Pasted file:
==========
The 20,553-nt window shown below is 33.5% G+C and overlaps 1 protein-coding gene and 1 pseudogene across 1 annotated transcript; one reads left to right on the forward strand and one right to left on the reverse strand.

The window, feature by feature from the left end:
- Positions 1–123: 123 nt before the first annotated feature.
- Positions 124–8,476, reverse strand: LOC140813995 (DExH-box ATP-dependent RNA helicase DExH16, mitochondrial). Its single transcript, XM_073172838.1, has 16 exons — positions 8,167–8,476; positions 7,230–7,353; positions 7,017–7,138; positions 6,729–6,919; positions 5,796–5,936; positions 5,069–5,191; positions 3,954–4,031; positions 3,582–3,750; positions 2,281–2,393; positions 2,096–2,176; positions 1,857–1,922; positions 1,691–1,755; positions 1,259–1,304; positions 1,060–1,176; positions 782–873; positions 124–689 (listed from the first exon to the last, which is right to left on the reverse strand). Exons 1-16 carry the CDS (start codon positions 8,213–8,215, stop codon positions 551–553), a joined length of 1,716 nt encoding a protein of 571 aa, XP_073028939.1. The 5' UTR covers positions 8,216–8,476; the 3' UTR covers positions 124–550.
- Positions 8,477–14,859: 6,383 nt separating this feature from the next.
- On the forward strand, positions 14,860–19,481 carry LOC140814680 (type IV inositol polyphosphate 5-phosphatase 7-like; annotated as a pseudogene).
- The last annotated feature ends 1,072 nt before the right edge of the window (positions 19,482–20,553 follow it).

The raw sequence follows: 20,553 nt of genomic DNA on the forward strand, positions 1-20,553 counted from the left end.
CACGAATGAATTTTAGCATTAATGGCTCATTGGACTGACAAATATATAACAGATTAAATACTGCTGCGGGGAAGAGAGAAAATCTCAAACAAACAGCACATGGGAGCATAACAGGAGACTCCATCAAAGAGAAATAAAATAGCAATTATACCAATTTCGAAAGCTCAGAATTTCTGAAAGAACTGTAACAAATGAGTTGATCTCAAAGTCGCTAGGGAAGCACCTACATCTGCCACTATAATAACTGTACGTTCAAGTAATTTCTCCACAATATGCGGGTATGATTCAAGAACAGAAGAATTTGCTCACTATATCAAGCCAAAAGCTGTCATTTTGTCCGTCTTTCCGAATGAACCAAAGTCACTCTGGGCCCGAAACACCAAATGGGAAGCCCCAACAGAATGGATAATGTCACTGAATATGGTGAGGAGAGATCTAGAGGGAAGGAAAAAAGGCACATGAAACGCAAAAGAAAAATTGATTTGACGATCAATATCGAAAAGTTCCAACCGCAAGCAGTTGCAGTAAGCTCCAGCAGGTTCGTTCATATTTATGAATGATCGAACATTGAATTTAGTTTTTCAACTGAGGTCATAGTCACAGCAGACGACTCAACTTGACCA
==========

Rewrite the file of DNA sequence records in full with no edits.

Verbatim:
The 20,553-nt window shown below is 33.5% G+C and overlaps 1 protein-coding gene and 1 pseudogene across 1 annotated transcript; one reads left to right on the forward strand and one right to left on the reverse strand.

The window, feature by feature from the left end:
- Positions 1–123: 123 nt before the first annotated feature.
- Positions 124–8,476, reverse strand: LOC140813995 (DExH-box ATP-dependent RNA helicase DExH16, mitochondrial). Its single transcript, XM_073172838.1, has 16 exons — positions 8,167–8,476; positions 7,230–7,353; positions 7,017–7,138; positions 6,729–6,919; positions 5,796–5,936; positions 5,069–5,191; positions 3,954–4,031; positions 3,582–3,750; positions 2,281–2,393; positions 2,096–2,176; positions 1,857–1,922; positions 1,691–1,755; positions 1,259–1,304; positions 1,060–1,176; positions 782–873; positions 124–689 (listed from the first exon to the last, which is right to left on the reverse strand). Exons 1-16 carry the CDS (start codon positions 8,213–8,215, stop codon positions 551–553), a joined length of 1,716 nt encoding a protein of 571 aa, XP_073028939.1. The 5' UTR covers positions 8,216–8,476; the 3' UTR covers positions 124–550.
- Positions 8,477–14,859: 6,383 nt separating this feature from the next.
- On the forward strand, positions 14,860–19,481 carry LOC140814680 (type IV inositol polyphosphate 5-phosphatase 7-like; annotated as a pseudogene).
- The last annotated feature ends 1,072 nt before the right edge of the window (positions 19,482–20,553 follow it).

The raw sequence follows: 20,553 nt of genomic DNA on the forward strand, positions 1-20,553 counted from the left end.
CACGAATGAATTTTAGCATTAATGGCTCATTGGACTGACAAATATATAACAGATTAAATACTGCTGCGGGGAAGAGAGAAAATCTCAAACAAACAGCACATGGGAGCATAACAGGAGACTCCATCAAAGAGAAATAAAATAGCAATTATACCAATTTCGAAAGCTCAGAATTTCTGAAAGAACTGTAACAAATGAGTTGATCTCAAAGTCGCTAGGGAAGCACCTACATCTGCCACTATAATAACTGTACGTTCAAGTAATTTCTCCACAATATGCGGGTATGATTCAAGAACAGAAGAATTTGCTCACTATATCAAGCCAAAAGCTGTCATTTTGTCCGTCTTTCCGAATGAACCAAAGTCACTCTGGGCCCGAAACACCAAATGGGAAGCCCCAACAGAATGGATAATGTCACTGAATATGGTGAGGAGAGATCTAGAGGGAAGGAAAAAAGGCACATGAAACGCAAAAGAAAAATTGATTTGACGATCAATATCGAAAAGTTCCAACCGCAAGCAGTTGCAGTAAGCTCCAGCAGGTTCGTTCATATTTATGAATGATCGAACATTGAATTTAGTTTTTCAACTGAGGTCATAGTCACAGCAGACGACTCAACTTGACCA